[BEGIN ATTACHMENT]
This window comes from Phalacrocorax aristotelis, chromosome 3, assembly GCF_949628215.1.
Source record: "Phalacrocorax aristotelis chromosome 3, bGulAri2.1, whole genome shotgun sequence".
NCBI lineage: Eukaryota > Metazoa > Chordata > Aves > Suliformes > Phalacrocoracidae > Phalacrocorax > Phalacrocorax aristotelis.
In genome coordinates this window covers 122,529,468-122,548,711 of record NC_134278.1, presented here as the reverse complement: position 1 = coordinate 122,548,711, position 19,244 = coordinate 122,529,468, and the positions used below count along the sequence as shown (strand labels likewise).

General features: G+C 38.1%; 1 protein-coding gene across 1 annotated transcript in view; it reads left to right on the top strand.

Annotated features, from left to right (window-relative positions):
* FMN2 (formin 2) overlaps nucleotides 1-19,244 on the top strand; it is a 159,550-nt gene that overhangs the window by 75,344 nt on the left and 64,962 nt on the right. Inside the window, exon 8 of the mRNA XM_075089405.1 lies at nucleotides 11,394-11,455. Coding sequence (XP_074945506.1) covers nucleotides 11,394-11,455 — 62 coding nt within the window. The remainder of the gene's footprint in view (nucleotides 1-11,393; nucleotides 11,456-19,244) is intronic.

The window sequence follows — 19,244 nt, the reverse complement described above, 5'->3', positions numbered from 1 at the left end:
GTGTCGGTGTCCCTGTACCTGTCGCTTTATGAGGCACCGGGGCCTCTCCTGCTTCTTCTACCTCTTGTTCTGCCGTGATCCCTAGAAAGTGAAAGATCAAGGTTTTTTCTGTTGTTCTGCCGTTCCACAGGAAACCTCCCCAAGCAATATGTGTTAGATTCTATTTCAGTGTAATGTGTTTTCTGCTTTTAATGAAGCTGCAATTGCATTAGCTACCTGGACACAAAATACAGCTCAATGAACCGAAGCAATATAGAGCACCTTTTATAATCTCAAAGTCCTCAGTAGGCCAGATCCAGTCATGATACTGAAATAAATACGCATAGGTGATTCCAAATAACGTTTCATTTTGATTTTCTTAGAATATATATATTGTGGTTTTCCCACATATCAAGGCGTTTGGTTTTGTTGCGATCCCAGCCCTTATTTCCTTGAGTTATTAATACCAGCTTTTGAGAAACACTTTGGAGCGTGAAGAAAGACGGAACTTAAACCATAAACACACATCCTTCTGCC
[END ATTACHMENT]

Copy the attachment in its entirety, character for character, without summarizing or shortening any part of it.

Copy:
This window comes from Phalacrocorax aristotelis, chromosome 3, assembly GCF_949628215.1.
Source record: "Phalacrocorax aristotelis chromosome 3, bGulAri2.1, whole genome shotgun sequence".
NCBI lineage: Eukaryota > Metazoa > Chordata > Aves > Suliformes > Phalacrocoracidae > Phalacrocorax > Phalacrocorax aristotelis.
In genome coordinates this window covers 122,529,468-122,548,711 of record NC_134278.1, presented here as the reverse complement: position 1 = coordinate 122,548,711, position 19,244 = coordinate 122,529,468, and the positions used below count along the sequence as shown (strand labels likewise).

General features: G+C 38.1%; 1 protein-coding gene across 1 annotated transcript in view; it reads left to right on the top strand.

Annotated features, from left to right (window-relative positions):
* FMN2 (formin 2) overlaps nucleotides 1-19,244 on the top strand; it is a 159,550-nt gene that overhangs the window by 75,344 nt on the left and 64,962 nt on the right. Inside the window, exon 8 of the mRNA XM_075089405.1 lies at nucleotides 11,394-11,455. Coding sequence (XP_074945506.1) covers nucleotides 11,394-11,455 — 62 coding nt within the window. The remainder of the gene's footprint in view (nucleotides 1-11,393; nucleotides 11,456-19,244) is intronic.

The window sequence follows — 19,244 nt, the reverse complement described above, 5'->3', positions numbered from 1 at the left end:
GTGTCGGTGTCCCTGTACCTGTCGCTTTATGAGGCACCGGGGCCTCTCCTGCTTCTTCTACCTCTTGTTCTGCCGTGATCCCTAGAAAGTGAAAGATCAAGGTTTTTTCTGTTGTTCTGCCGTTCCACAGGAAACCTCCCCAAGCAATATGTGTTAGATTCTATTTCAGTGTAATGTGTTTTCTGCTTTTAATGAAGCTGCAATTGCATTAGCTACCTGGACACAAAATACAGCTCAATGAACCGAAGCAATATAGAGCACCTTTTATAATCTCAAAGTCCTCAGTAGGCCAGATCCAGTCATGATACTGAAATAAATACGCATAGGTGATTCCAAATAACGTTTCATTTTGATTTTCTTAGAATATATATATTGTGGTTTTCCCACATATCAAGGCGTTTGGTTTTGTTGCGATCCCAGCCCTTATTTCCTTGAGTTATTAATACCAGCTTTTGAGAAACACTTTGGAGCGTGAAGAAAGACGGAACTTAAACCATAAACACACATCCTTCTGCC